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Fig. 16.2

Surgical bony crypt filled with bone graft
Fibrin clot and granulation tissue are important components of bone wound healing process [20]. Bone graft substitutes must be able to keep fibrin clot and granulation tissue at the wound site; otherwise, osteoprogenitor cells might not be able to migrate to and survive at the wound site because of lack of growth factors, chemokines, collagen matrix, and angiogenesis. The cell surface integrins of osteoprogenitor cells cannot attach to the synthetic bone graft substitutes (e.g., calcium sulfate, hydroxyapatite, bioactive glass) because these graft substitutes do not express RGD-sequence-containing protein, such as collagen, fibronectin, laminin, or osteopontin [13, 69]. Therefore, synthetic bone graft substitutes have to absorb fibrin clot and allow ingrowth of granulation tissue to become osteoconductive [3, 44]. Bone graft substitutes might enhance the rate of new bone formation in bone wound healing. Radiographically, the problem of using bone graft substitutes in endodontic surgery is the difficulty of differentiating incomplete healing (scar tissue) from uncertain healing (no healing) because bone graft substitutes are radiopaque [73]. Bone graft substitutes alone without blood clot and granulation tissue formation in the bony crypt after endodontic surgery would not induce new bone formation. This is best exemplified, for example, with dry socket after tooth extraction because of absence of blood clot and granulation tissue formation.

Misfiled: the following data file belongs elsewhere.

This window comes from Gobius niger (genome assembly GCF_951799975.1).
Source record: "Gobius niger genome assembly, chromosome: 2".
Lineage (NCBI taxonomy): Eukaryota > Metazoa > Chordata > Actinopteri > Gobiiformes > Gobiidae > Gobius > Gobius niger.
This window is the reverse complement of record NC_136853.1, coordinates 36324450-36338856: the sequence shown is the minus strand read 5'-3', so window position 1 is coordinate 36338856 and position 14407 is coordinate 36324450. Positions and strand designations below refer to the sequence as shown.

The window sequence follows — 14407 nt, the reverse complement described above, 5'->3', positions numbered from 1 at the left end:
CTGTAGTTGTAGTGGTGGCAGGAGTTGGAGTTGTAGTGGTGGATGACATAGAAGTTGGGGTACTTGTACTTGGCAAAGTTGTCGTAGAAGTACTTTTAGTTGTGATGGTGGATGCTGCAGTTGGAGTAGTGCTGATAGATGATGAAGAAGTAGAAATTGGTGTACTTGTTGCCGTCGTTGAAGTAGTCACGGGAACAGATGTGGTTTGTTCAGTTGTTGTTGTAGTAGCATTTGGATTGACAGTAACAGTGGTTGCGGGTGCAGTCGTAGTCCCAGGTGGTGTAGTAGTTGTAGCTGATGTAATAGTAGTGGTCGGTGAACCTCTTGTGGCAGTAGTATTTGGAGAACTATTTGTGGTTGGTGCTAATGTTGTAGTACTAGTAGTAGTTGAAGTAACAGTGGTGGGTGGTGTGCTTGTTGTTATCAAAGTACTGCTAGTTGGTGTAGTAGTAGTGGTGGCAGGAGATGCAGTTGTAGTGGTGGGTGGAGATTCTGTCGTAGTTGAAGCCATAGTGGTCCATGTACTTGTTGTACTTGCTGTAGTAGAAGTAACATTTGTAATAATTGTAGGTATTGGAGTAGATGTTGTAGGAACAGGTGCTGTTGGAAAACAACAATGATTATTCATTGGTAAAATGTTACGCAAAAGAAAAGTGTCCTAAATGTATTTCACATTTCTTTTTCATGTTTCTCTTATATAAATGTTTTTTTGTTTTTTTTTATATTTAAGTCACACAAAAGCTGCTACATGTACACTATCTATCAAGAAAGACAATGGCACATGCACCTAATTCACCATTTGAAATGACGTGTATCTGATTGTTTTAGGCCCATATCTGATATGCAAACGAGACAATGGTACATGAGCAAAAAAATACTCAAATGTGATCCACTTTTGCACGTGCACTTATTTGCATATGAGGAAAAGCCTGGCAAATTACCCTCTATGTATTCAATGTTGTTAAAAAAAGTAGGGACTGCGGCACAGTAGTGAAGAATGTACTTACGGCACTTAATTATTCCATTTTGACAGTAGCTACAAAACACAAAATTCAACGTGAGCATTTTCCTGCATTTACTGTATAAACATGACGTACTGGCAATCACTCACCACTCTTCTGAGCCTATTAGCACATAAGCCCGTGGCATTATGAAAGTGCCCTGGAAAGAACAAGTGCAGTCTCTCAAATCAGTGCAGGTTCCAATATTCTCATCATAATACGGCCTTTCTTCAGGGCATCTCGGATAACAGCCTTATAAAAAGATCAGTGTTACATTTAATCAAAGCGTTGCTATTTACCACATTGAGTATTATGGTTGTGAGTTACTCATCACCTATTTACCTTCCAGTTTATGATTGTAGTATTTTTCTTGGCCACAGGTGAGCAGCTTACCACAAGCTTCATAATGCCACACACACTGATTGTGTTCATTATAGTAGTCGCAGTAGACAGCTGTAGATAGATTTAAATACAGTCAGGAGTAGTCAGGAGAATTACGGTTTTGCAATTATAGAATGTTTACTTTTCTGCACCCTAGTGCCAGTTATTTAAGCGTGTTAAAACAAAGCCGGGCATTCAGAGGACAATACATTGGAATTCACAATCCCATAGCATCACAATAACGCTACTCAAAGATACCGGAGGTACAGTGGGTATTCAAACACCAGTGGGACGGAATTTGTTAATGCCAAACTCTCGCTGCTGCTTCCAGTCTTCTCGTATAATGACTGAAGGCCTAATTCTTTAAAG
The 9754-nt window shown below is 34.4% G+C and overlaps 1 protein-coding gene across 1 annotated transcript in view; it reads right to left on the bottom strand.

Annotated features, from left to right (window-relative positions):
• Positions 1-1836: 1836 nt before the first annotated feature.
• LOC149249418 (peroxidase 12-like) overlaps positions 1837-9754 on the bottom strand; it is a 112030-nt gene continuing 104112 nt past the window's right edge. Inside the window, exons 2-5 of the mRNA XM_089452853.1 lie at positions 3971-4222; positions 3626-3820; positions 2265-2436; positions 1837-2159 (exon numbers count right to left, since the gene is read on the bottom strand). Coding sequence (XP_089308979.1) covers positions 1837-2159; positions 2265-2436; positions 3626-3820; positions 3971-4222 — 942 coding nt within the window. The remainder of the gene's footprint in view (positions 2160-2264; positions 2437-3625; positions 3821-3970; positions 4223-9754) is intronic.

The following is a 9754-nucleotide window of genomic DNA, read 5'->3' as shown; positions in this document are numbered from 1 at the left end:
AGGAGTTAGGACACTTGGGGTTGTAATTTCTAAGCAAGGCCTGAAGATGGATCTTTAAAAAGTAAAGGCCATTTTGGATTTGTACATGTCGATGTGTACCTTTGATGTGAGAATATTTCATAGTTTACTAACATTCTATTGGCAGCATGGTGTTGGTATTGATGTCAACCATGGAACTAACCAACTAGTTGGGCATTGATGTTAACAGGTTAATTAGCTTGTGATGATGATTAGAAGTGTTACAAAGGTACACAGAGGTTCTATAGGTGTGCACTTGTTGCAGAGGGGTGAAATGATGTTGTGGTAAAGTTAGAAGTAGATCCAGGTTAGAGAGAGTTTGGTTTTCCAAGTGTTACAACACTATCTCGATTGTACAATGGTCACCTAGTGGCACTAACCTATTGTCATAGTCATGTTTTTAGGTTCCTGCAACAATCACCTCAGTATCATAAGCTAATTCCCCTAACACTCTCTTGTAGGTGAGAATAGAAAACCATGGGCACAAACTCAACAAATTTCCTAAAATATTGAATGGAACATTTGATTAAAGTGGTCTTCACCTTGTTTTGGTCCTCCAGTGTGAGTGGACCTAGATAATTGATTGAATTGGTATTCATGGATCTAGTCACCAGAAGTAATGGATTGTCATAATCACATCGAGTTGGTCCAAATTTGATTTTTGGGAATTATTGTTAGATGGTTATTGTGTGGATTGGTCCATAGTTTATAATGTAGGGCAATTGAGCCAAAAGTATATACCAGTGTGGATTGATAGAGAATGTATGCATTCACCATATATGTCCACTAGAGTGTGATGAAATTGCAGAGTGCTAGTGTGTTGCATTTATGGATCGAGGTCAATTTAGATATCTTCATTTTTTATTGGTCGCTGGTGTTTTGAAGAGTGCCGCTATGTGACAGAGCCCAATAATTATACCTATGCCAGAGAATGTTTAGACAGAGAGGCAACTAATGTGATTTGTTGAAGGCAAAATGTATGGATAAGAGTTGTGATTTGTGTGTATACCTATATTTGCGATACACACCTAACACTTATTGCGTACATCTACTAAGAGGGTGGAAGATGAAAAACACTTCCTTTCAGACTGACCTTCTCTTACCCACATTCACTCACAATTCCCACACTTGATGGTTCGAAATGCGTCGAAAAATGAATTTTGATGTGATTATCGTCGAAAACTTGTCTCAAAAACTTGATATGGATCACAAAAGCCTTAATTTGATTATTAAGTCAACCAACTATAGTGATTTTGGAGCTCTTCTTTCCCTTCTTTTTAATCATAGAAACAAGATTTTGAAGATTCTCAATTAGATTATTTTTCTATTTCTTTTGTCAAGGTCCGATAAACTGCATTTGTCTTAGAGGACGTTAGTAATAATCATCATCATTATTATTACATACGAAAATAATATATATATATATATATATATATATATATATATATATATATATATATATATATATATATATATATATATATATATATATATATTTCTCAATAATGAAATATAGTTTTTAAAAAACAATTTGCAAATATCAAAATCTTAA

Most studies using bone graft substitutes in endodontic surgery are case reports or animal studies. Some studies demonstrated favorable new bone formation using bone graft substitutes as compared to controls in short-term observation [55, 57, 58, 63, 90]. In contrast, other studies showed no difference [4, 8, 70, 72]. Only a few controlled clinical trials using bone graft substitutes in apical surgery are available [55, 57, 7274]. These clinical studies have a small sample and no standard radiographic evaluation, and their follow-up observation is only 1 year [86]. A trend of better outcome was found when GTR technique was used compared to control cases, but the results were not statistically significant. Additional large-scale prospective clinical studies are needed to further evaluate possible benefits of GTR techniques in endodontic surgery [77]. Similar to GTR technique with barrier membranes in endodontic surgery, the studies evaluate the rate of new bone formation during periapical bone wound healing and not the efficacy of bone remodeling. Like in orthopedic surgery, prospective, randomized controlled studies are needed to provide reliable information regarding the use of bone graft substitutes in endodontic surgery [12, 19, 34].